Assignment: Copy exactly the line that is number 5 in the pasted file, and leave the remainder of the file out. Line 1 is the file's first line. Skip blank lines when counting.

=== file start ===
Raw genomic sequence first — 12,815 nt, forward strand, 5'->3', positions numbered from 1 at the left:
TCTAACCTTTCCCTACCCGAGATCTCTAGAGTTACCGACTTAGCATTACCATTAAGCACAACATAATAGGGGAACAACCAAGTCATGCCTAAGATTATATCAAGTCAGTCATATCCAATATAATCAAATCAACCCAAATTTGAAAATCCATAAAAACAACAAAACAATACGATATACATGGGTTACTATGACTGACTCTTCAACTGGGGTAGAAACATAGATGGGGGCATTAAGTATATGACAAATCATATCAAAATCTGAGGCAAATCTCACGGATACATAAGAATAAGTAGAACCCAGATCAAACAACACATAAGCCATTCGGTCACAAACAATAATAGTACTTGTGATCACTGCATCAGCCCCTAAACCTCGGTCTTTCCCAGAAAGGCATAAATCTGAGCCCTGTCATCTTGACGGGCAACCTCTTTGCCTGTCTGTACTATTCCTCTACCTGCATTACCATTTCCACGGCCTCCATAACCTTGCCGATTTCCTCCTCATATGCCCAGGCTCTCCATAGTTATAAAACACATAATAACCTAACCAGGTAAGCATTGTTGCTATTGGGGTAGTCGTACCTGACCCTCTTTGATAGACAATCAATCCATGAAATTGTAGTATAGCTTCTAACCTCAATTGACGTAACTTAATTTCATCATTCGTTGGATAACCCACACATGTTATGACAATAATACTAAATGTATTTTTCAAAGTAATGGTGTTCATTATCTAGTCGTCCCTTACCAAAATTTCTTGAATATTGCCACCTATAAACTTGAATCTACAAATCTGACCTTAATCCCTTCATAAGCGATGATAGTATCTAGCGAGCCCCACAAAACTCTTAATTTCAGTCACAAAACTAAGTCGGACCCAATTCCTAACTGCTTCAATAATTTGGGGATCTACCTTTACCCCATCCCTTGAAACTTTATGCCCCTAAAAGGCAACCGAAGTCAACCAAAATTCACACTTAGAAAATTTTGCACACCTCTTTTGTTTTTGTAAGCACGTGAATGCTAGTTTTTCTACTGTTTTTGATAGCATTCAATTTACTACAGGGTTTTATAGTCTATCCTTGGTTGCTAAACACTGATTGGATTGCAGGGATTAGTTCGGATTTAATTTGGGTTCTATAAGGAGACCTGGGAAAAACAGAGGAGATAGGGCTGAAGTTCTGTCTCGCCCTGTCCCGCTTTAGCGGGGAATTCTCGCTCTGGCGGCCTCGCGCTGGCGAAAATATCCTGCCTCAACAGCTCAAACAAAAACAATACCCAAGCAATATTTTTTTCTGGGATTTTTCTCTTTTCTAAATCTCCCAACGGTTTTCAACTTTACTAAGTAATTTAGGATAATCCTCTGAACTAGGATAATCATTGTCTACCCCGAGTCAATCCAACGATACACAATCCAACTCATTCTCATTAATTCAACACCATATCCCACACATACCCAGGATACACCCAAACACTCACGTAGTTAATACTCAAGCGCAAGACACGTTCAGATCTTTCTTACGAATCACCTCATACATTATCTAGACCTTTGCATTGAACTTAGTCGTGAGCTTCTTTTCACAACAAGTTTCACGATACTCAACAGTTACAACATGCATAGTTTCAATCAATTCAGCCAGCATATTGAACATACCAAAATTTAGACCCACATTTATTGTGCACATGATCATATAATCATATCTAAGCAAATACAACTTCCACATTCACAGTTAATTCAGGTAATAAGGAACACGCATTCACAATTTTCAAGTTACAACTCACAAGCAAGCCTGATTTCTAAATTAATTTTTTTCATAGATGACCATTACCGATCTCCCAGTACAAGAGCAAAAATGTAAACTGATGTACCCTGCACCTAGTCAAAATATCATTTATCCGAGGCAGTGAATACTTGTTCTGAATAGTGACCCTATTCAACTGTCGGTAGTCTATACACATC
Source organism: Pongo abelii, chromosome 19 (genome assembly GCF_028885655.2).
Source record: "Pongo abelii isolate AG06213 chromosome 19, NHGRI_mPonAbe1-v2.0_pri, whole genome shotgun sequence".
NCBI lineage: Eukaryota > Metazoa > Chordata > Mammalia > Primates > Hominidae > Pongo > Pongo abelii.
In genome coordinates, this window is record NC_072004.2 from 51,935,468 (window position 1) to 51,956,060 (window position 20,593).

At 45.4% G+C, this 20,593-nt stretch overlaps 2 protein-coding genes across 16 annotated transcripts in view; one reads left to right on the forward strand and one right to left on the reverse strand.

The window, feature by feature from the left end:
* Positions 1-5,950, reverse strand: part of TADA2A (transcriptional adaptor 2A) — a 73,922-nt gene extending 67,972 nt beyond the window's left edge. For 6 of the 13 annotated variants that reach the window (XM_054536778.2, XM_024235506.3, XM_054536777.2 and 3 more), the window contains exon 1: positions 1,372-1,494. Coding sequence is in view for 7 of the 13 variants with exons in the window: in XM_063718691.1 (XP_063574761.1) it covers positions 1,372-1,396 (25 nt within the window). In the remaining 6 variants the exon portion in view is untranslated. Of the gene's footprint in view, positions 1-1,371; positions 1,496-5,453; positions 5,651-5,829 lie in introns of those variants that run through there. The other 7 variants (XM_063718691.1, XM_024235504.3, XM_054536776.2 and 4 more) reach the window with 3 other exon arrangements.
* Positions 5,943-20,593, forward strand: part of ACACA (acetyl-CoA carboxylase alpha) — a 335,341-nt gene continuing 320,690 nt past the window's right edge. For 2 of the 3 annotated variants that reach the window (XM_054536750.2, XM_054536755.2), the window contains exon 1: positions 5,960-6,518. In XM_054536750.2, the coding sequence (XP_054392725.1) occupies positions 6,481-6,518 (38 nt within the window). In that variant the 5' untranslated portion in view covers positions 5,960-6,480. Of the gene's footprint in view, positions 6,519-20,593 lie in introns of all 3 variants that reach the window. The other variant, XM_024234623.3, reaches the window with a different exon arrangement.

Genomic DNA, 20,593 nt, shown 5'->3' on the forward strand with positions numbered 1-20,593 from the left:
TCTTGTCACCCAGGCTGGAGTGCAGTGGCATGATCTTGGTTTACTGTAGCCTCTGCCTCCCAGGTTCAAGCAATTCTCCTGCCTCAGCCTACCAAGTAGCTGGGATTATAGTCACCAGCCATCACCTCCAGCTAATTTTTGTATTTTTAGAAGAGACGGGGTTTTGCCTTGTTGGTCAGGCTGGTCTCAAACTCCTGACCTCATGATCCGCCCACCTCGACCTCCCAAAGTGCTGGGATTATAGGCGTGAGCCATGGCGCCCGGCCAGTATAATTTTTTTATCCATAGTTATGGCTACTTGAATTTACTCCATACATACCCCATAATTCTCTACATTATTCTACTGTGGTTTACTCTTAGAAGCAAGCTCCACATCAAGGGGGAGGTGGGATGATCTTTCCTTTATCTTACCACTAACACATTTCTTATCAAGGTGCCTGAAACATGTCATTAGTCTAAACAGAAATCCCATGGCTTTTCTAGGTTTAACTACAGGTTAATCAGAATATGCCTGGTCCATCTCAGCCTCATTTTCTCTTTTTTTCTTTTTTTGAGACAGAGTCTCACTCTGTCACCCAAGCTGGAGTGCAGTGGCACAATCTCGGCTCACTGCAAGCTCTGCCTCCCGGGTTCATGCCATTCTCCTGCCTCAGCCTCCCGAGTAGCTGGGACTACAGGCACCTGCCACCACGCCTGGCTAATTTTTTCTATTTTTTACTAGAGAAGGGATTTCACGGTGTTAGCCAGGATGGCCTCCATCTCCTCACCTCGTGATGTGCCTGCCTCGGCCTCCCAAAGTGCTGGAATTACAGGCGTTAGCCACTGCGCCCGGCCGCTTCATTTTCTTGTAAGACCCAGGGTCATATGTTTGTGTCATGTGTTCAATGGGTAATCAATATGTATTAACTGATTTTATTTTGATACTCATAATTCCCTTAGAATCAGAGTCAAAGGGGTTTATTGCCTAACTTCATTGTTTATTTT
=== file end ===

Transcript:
NCBI lineage: Eukaryota > Metazoa > Chordata > Mammalia > Primates > Hominidae > Pongo > Pongo abelii.